Validity, value, and valence are three terms used in the governance and management of non-profits, and each refers to concepts of ‘strength’ and ‘worth’ in some way.
Etymonline advises that their common Proto-Indo-European root is wal- (“to be strong”, also “be well, be strong, be worthy”). Shades of this underlying meaning can be found in other terms we commonly use in decision-making and discussions, as illustrated in the chart below.
Value perspectives were canvassed at some length in several recent posts (see links below). Validity reflections will be dealt with in a future post, while the present post focuses on valence in some of its many forms.
Valence – in the eye of the beholder
You may have first encountered the term ‘valence’ in a science class (perhaps when learning about the combining capacity of an atom with the standard hydrogen atom). In the governance and management of non-profit organisations, however, other valence concepts, like emotional and social valence, come into play.
Uses of the term ‘valence’ outside chemistry tend to focus on distinctions between positive and negative, good and bad, and right and wrong. As well as absolute polarities such as these, degrees of valence are also accommodated. This allows for more nuanced decisions in which a preferred approach can be identified amongst a set of viable options, or ‘least worst‘ options can be contemplated. Also, what serves the interests of one party may not offer ‘the greatest good for the greatest number’. And so we acknowledge that relative truth applies to many decisions required of directors and managers.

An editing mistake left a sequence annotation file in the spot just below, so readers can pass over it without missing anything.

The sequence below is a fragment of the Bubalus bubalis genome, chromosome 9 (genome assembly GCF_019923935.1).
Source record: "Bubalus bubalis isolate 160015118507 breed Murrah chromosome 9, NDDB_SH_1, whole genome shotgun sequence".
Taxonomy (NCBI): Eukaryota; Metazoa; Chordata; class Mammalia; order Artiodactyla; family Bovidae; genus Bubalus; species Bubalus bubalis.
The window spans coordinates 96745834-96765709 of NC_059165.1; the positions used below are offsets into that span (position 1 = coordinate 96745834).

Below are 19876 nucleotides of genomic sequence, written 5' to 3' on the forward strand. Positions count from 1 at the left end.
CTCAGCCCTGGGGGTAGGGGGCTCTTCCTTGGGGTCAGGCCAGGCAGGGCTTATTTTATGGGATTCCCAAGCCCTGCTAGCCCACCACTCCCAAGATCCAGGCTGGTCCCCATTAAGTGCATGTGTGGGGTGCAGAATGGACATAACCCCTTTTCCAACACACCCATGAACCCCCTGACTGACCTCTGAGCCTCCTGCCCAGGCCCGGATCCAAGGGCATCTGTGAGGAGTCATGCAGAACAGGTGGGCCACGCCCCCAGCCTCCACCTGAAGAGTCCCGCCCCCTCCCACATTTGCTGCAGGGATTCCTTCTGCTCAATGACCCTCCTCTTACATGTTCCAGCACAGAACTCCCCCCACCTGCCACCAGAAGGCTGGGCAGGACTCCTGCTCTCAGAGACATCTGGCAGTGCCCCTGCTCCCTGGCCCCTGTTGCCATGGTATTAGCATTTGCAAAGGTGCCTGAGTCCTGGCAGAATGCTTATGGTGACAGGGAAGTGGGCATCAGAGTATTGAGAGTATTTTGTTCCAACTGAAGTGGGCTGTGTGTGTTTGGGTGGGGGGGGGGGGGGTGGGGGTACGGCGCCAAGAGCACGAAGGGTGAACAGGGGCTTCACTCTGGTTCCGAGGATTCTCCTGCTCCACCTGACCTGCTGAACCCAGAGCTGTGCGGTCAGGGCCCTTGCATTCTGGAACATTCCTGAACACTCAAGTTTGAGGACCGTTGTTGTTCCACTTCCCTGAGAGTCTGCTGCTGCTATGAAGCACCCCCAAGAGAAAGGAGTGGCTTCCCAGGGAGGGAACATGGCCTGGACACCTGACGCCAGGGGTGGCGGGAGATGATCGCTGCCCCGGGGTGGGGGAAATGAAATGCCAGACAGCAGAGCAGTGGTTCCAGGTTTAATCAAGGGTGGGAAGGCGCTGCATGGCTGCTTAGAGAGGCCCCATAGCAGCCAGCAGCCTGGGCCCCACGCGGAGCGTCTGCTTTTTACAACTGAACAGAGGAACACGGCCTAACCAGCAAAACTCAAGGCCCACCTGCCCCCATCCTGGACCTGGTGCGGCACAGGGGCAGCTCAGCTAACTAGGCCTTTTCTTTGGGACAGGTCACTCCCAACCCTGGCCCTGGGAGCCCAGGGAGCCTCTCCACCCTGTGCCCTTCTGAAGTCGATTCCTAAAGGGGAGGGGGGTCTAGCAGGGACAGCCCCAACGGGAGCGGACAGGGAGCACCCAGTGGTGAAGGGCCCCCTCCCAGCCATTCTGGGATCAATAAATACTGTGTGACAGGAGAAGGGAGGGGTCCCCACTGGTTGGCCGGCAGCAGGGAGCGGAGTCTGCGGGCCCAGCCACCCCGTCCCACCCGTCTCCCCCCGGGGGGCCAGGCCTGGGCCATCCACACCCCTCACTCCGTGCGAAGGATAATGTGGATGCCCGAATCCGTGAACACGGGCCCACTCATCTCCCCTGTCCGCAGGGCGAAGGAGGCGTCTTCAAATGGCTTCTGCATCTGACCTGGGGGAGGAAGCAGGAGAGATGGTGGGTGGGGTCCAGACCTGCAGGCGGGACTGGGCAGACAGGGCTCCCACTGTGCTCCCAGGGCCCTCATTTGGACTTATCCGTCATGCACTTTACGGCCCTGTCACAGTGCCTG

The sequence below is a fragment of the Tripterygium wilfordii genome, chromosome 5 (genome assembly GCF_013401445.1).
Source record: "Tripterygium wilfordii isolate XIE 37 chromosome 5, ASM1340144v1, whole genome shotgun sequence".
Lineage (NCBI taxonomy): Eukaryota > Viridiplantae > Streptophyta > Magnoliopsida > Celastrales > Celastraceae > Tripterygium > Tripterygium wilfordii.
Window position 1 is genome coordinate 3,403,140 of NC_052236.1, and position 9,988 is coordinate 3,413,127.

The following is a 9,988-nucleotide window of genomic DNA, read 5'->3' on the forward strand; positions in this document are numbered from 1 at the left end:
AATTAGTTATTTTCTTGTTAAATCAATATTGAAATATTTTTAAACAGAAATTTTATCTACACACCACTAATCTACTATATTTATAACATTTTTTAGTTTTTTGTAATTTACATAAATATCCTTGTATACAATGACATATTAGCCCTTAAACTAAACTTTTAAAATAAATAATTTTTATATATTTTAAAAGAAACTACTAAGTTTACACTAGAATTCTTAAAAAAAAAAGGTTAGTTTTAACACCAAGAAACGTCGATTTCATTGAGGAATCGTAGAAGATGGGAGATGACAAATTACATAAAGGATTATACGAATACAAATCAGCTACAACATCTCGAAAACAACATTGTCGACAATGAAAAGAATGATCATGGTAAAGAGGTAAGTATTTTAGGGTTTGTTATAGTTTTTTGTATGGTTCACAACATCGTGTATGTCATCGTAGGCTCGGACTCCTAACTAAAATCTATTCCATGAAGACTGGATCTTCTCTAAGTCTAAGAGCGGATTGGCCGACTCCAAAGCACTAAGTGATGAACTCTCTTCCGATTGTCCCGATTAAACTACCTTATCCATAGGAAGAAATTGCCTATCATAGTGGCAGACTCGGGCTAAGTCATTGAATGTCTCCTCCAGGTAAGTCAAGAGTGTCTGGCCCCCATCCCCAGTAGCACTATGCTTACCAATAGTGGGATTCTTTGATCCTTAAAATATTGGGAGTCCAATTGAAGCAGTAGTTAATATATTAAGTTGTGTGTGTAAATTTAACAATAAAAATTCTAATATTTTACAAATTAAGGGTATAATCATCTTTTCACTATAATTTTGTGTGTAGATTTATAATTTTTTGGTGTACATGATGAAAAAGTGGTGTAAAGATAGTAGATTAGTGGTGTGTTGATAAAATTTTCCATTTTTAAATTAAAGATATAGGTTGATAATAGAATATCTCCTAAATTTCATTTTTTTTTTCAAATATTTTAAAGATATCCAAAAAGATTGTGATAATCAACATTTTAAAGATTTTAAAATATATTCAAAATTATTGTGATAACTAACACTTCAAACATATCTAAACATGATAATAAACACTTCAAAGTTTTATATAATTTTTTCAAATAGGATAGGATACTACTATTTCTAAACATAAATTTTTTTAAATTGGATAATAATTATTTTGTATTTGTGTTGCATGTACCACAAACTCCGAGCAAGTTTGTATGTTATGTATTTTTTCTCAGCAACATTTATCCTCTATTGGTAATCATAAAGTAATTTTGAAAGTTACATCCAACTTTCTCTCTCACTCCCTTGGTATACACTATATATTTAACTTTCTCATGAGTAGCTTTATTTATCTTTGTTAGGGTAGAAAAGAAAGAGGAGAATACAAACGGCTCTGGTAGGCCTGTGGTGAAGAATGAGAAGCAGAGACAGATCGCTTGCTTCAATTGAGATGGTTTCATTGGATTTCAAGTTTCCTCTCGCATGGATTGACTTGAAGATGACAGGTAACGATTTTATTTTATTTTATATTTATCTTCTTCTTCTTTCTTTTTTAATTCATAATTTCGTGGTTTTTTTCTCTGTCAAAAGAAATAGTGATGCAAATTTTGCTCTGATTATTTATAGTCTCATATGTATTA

Canadian consulting firm Psychology Compass has an excellent blog post on how to utilise emotional control in the decision-making process. The following extract is only a small part of their advice.
“Every emotional state that you experience falls somewhere on the 2-dimensional plane of valence and arousal. In other words, every emotion is either:
Good or bad (valence) and
Active or passive (arousal)
Interestingly, different classes of emotions affect your decision-making skills differently.
For valence: Positive states will make you seek different solutions than the negative states.
The negative emotions make you prone to go for high-risk / high-reward options, because you unconsciously seek rewards to balance the current negative state.
The positive emotions, on the other hand, make you prone to maintain the current circumstances, by avoiding risky decisions that can change the status quo currently being enjoyed.
For arousal: Similarly, different levels of emotional arousal will differently impact your decision-making skills.
High levels of excitement are linked with sensation-seeking. If you feel active emotions, you’ll be more likely to go for risky solutions.
Low levels of excitement on the other hand, mean that you’re more likely to go for the safe, less risky options.”
Each person’s emotional valence can shift from moment to moment, and so also can the collective emotional valence of a board, committee, or group. The objectivity and quality of a decision can therefore be significantly affected when meeting participants demonstrate poor emotional awareness and control.